It is that time of year again! Time to plan a few seasonal observations….and get outdoors with your family! I make it easy with the printable notebook pages that go along with these year long nature study ideas. Pick one and get started or take a few minutes to make the summer observations happen before we run out of summer.
You may wish to start a new year-long study this spring using some of the ideas above. If you have a continuing year-long nature study project, don’t forget to put it on your calendar or you may forget to make your autumn observations.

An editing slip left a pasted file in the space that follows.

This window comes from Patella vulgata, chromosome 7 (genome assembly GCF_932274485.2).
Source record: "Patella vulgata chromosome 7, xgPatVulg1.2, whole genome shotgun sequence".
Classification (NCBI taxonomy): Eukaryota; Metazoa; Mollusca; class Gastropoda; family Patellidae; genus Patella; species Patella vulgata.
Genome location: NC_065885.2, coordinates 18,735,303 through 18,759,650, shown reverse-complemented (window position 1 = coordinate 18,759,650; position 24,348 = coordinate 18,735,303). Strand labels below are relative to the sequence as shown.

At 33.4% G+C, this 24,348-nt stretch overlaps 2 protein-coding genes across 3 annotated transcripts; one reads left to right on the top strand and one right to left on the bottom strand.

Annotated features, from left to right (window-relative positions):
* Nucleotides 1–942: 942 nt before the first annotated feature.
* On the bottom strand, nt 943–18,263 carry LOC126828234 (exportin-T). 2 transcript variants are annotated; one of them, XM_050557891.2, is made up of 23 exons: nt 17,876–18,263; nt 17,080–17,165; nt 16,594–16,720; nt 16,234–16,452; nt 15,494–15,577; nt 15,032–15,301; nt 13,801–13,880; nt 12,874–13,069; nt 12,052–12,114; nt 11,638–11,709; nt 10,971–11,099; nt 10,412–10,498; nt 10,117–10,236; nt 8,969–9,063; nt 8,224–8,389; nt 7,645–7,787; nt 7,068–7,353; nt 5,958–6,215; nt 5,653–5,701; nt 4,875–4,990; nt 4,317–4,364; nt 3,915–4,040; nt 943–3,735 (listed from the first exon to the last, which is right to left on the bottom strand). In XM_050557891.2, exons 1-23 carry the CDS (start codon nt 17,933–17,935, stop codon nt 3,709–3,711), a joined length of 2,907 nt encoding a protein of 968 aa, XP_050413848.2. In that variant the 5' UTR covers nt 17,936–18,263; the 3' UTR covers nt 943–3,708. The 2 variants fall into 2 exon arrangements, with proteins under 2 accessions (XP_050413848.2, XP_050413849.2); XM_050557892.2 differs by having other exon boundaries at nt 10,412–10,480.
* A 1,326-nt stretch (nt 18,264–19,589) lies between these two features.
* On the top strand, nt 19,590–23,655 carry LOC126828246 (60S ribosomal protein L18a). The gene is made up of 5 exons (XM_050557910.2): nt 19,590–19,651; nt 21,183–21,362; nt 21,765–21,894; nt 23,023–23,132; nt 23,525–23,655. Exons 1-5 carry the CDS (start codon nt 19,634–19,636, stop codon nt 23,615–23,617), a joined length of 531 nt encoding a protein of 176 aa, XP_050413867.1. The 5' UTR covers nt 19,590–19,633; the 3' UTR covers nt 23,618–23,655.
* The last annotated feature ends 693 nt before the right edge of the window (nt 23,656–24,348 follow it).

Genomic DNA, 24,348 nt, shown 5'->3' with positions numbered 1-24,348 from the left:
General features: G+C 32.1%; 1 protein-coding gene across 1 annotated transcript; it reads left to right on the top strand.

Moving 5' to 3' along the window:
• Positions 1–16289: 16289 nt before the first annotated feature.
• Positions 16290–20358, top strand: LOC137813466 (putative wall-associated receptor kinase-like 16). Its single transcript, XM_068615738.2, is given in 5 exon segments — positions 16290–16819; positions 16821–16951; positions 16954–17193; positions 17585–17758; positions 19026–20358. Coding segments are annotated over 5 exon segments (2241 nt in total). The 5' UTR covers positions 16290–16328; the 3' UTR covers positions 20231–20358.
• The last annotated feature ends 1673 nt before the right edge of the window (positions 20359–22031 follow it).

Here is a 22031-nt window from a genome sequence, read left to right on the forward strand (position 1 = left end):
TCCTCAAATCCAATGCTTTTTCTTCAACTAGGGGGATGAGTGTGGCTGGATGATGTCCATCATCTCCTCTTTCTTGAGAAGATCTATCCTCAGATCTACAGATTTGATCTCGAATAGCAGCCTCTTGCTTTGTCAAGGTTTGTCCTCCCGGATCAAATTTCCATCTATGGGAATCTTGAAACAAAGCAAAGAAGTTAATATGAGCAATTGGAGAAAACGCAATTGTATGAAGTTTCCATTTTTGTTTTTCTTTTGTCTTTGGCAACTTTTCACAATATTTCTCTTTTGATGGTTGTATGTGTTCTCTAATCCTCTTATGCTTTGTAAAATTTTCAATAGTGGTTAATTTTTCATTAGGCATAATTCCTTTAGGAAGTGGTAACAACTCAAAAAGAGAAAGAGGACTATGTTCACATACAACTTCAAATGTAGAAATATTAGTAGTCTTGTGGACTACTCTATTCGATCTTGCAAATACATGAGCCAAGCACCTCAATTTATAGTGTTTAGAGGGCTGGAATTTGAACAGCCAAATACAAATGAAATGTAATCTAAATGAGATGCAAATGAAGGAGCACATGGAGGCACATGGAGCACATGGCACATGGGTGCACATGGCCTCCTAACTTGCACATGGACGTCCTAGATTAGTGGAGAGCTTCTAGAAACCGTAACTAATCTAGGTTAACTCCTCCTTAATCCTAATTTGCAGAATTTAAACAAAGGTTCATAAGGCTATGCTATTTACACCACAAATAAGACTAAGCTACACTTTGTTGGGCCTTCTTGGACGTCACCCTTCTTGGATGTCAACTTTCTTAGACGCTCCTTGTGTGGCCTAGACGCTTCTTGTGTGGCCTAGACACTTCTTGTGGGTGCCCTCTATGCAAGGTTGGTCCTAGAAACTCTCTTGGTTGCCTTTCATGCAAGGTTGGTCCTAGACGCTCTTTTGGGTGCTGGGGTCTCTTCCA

Summer time brings a more relaxed rhythm to most of our family life. That doesn’t mean we can’t still be including some outdoor nature study time with our children. It can be as simple as taking a walk and asking them to look for three interesting things or to take a picnic lunch outside to eat under your backyard tree. Weaving in some family time outside together is a valuable part of any summer bucket list and it takes just a little effort on our part.
Here are some fun First Day of Summer nature study ideas for you to keep in mind for next week. Be sure to mark your calendar!
Summer starts on June 21, 2014!
1. Camp out in your backyard: Since the first day of summer lands on a Saturday this year, plan a sleep out in your own backyard. Spend some of your evening gazing at stars, listening to insects, or take a flashlight walk.